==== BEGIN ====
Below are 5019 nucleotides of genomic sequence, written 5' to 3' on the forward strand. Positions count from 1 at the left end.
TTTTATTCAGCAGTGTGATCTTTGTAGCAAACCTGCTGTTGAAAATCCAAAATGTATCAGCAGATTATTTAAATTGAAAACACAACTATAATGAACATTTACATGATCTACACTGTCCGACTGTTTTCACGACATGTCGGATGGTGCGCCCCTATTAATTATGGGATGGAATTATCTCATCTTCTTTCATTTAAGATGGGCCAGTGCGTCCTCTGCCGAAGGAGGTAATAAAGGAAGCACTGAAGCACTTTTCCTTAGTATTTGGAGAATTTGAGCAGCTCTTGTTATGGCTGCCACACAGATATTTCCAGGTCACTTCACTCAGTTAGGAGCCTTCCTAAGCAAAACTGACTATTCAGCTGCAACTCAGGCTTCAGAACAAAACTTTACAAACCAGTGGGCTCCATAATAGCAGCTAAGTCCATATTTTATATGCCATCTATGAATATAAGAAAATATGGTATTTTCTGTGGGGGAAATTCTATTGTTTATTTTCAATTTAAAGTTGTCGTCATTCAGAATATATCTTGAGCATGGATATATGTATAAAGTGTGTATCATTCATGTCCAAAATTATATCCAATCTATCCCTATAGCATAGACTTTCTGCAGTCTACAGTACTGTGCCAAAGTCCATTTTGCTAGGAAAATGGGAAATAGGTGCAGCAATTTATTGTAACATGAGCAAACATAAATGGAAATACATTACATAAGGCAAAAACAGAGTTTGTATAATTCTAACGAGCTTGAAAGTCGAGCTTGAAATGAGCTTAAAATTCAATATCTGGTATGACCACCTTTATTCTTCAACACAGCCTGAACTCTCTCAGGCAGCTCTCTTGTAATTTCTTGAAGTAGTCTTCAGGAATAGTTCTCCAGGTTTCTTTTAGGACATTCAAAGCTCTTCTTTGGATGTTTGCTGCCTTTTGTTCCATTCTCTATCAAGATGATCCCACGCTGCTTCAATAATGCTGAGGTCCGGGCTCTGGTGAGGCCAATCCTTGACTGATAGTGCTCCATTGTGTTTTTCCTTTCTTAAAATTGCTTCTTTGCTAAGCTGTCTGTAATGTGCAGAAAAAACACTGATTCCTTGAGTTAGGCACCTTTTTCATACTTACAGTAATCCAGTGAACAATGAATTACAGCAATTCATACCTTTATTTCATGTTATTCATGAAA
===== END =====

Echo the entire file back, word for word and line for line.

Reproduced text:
Below are 5019 nucleotides of genomic sequence, written 5' to 3' on the forward strand. Positions count from 1 at the left end.
TTTTATTCAGCAGTGTGATCTTTGTAGCAAACCTGCTGTTGAAAATCCAAAATGTATCAGCAGATTATTTAAATTGAAAACACAACTATAATGAACATTTACATGATCTACACTGTCCGACTGTTTTCACGACATGTCGGATGGTGCGCCCCTATTAATTATGGGATGGAATTATCTCATCTTCTTTCATTTAAGATGGGCCAGTGCGTCCTCTGCCGAAGGAGGTAATAAAGGAAGCACTGAAGCACTTTTCCTTAGTATTTGGAGAATTTGAGCAGCTCTTGTTATGGCTGCCACACAGATATTTCCAGGTCACTTCACTCAGTTAGGAGCCTTCCTAAGCAAAACTGACTATTCAGCTGCAACTCAGGCTTCAGAACAAAACTTTACAAACCAGTGGGCTCCATAATAGCAGCTAAGTCCATATTTTATATGCCATCTATGAATATAAGAAAATATGGTATTTTCTGTGGGGGAAATTCTATTGTTTATTTTCAATTTAAAGTTGTCGTCATTCAGAATATATCTTGAGCATGGATATATGTATAAAGTGTGTATCATTCATGTCCAAAATTATATCCAATCTATCCCTATAGCATAGACTTTCTGCAGTCTACAGTACTGTGCCAAAGTCCATTTTGCTAGGAAAATGGGAAATAGGTGCAGCAATTTATTGTAACATGAGCAAACATAAATGGAAATACATTACATAAGGCAAAAACAGAGTTTGTATAATTCTAACGAGCTTGAAAGTCGAGCTTGAAATGAGCTTAAAATTCAATATCTGGTATGACCACCTTTATTCTTCAACACAGCCTGAACTCTCTCAGGCAGCTCTCTTGTAATTTCTTGAAGTAGTCTTCAGGAATAGTTCTCCAGGTTTCTTTTAGGACATTCAAAGCTCTTCTTTGGATGTTTGCTGCCTTTTGTTCCATTCTCTATCAAGATGATCCCACGCTGCTTCAATAATGCTGAGGTCCGGGCTCTGGTGAGGCCAATCCTTGACTGATAGTGCTCCATTGTGTTTTTCCTTTCTTAAAATTGCTTCTTTGCTAAGCTGTCTGTAATGTGCAGAAAAAACACTGATTCCTTGAGTTAGGCACCTTTTTCATACTTACAGTAATCCAGTGAACAATGAATTACAGCAATTCATACCTTTATTTCATGTTATTCATGAAA